Local Policy Responses to Urban Air Pollution and Ecosystem Stress

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School of Public Policy and Administration, University of Delaware, Newark, DE
Urbanization is proceeding rapidly across the globe. During the 20th century, the urban population grew from approximately 200 million to 2.9 billion worldwide [1]. By 2030, the United Nations predicts cities will be home to another 2 billion residents [2]. Such rapid growth is likely to have widespread consequences for urban ecosystems, which in some places are already stressed due to changes in land cover; air pollution; local, regional, and global climate; water quality and availability; and biodiversity. Yet, few studies have focused specifically on the influence of urbanization on key ecosystem services, such as the provision of clean water and air. As a result, the implications of coming urbanization for local sustainability efforts remain underdeveloped. The goal of this paper is to map ecosystem stress and response strategies with respect to urban air pollution. To this end, the paper briefly summarizes the conceptual linkages between urbanization, air quality, and ecosystem services. The paper next reviews existing research on areas already stressed by air pollution, compiles predictions regarding future urbanization and its likely air quality impacts, and compiles information regarding locally-adopted sustainability strategies to deal with coming air pollution stress. The paper concludes with a summary of current research gaps and an agenda for future research oriented towards local sustainability efforts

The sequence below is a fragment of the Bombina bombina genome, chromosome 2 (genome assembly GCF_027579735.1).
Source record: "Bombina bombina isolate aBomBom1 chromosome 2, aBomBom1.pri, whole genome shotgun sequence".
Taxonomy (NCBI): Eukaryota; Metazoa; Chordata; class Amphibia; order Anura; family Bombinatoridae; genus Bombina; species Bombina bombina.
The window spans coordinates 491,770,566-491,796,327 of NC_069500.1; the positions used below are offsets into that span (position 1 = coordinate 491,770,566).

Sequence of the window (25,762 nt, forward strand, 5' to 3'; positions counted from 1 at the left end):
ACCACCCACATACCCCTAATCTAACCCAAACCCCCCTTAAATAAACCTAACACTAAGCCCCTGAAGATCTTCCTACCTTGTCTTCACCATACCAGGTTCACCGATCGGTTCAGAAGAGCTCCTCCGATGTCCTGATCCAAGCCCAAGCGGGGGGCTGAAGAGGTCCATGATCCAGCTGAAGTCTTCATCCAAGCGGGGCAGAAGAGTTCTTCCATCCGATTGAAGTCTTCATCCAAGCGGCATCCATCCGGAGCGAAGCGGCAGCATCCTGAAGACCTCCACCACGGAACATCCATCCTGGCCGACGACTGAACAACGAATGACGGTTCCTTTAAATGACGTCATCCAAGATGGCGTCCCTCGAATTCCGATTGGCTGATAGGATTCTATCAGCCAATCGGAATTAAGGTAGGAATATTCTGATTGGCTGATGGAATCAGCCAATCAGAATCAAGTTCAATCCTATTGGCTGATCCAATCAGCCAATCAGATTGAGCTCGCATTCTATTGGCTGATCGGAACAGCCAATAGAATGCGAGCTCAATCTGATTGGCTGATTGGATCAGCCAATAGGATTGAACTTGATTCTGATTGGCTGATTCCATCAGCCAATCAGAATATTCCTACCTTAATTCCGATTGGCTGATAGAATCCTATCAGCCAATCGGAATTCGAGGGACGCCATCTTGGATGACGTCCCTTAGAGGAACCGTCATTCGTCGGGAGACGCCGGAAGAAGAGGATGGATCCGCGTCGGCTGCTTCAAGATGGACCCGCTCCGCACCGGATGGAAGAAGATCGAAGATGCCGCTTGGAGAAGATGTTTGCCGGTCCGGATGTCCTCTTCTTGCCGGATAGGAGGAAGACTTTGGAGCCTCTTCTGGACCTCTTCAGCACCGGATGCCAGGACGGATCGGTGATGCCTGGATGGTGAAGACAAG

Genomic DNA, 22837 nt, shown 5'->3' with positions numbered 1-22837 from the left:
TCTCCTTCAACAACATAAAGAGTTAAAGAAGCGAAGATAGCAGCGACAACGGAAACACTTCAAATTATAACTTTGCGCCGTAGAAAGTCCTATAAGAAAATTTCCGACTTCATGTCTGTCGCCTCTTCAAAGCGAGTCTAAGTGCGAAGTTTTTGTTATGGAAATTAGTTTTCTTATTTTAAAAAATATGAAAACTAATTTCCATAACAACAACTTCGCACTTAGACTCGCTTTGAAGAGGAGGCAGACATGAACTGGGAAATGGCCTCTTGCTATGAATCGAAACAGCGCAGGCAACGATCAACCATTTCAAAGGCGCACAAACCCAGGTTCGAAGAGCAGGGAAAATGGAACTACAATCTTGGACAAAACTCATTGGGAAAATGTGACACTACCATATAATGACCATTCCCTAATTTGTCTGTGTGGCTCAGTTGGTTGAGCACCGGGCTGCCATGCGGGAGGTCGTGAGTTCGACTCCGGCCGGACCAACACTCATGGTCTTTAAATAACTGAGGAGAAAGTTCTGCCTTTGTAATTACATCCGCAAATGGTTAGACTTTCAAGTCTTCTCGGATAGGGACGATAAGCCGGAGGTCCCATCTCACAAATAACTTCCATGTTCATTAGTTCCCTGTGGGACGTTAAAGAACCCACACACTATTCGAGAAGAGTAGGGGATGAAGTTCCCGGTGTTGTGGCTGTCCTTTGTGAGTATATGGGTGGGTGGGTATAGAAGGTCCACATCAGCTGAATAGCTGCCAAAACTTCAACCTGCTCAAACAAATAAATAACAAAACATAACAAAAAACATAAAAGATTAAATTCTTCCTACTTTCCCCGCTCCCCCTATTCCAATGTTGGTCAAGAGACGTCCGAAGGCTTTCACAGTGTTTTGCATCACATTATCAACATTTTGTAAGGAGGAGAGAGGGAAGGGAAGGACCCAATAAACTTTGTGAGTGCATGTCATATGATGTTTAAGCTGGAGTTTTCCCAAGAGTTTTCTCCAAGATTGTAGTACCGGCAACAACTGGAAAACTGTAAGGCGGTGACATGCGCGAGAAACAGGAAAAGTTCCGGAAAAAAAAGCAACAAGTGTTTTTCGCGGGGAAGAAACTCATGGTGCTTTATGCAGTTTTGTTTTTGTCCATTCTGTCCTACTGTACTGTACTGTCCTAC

Urbanization, Air pollution, Cities, Ecosystem services, Climate change, Public policy